Editor's Note: Where Doesn't Tux Want to Go Today--Linux in the Service of the Monopoly-Minded
AOL Using Linux in an Anti-Competitive Way?
Let's all pause a moment and reflect on a pair of news items that played out this week:
Item 1: America Online (AOL) was at the "Creating Digital Dividends" conference in Seattle announcing its intent to create "AOL Peace Packs" to send out with Peace Corps volunteers. There's a certain charm to the thought of AOL amongst the rustic poor, finally providing them the wonders of instant messaging and the remarkable convenience of being able to type a keyword like "Houseof1000Corpses" to learn more about Rob Zombie's latest movie.
More seriously, it's a fairly ingenious marketing move--AOL will be on the ground floor of the dawn of Internet Consciousness among people the Peace Corps reaches. The earnest talk of AOL spokespeople about "bridging the gap between the haves and have-nots" would be irritating if it weren't so darkly comic in its transparent, market-driven cynicism. The image of a falling Coke bottle in "The Gods Must Be Crazy" has been replaced with the cheery cry of 'You've Got Mail!'
That had nothing, by the way, to do with Linux.
Item 2: AOL again. This time, it's regarding the launch of AOLTV, which is a joint production of Gateway and AOL to produce a set-top box for Internet/AOL connectivity. The devices will be powered by Linux and Transmeta Crusoe chips.
AOL, as we are all aware, wants very badly to merge with Time Warner. At issue with regulators, though, is the tiny question of the bandwidth the merged titan would command and who gets access to it. The prospective partners are, of course, happy to share their pipe with anybody but set-top device providers. Why? Because the wisdom rampant in the computing world has it that the PC is on the slow path to obsolescence via special-purpose devices. The Internet made the PC market, so, the thinking goes, the Internet will unmake it when connectivity becomes the province of convenient, easy-to-use, no-maintenance appliances.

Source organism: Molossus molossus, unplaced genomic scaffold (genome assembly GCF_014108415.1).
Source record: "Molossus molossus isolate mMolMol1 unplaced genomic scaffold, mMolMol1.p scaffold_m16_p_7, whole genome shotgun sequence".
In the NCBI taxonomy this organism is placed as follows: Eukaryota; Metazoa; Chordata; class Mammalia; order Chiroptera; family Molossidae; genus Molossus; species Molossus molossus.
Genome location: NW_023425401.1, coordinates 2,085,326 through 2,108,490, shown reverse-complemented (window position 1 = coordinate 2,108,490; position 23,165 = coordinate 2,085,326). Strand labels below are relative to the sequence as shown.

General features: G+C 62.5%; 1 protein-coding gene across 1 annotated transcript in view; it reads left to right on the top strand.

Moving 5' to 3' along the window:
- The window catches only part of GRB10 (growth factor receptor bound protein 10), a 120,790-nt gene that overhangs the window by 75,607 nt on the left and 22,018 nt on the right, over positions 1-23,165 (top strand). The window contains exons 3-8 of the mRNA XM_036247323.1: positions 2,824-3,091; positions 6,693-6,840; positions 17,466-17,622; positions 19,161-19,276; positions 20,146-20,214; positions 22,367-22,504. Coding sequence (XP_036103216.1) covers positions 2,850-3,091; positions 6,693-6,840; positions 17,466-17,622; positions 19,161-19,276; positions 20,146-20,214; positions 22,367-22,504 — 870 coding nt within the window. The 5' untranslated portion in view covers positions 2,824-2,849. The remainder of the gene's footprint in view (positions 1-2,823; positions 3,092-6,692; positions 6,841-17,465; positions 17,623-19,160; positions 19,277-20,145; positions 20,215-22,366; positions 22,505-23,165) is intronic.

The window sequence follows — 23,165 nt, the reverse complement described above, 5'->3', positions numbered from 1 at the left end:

In other words, AOL and Time Warner are investing in their future by attempting to deny access to the bandwidth ISPs will need to make their operations viable once they make the (anticipated) jump from servicing PC users to servicing appliance users. And Linux plays, in its own way, a prominent part in their plans: it's giving them the cheap, embedded OS they need to crank out the boxes to meet the demand to be generated when the great set-top migration begins. Considering the schizophrenic relationship the Linux community enjoys with AOL thanks to its healthy population of Internet veterans who look back on September of 1993 with sorrow, this can probably be filed under "one of life's small ironies."
It's also a reminder of why the embedded space matters, even if to the average desktop Linux user it seems like an area of computing that won't touch them meaningfully. After all, the OS a sealed box is running doesn't seem to matter much. The inability of Microsoft, for instance, to earn much market share with WinCE or PocketPC is taken as an indication by many that users don't expect their handheld's OS to be in lockstep with their desktop's as long as they can synch their calendars and address books.
AOL's move, though, represents the use of Linux in an anti-competitive pre-emptive strike. If Microsoft attempted this, we'd be shaking the rafters with our protests even if our immediate interests as Linux users weren't directly affected, because the core values of the community include a sense of fairness and concern for maximizing the freedom of end users to choose the best solution. Most of us accept that Linux (and Free Software in general) can and will be used to make a buck. How many of us accept that it can be used in a run on monopolizing the public's experience of the Internet?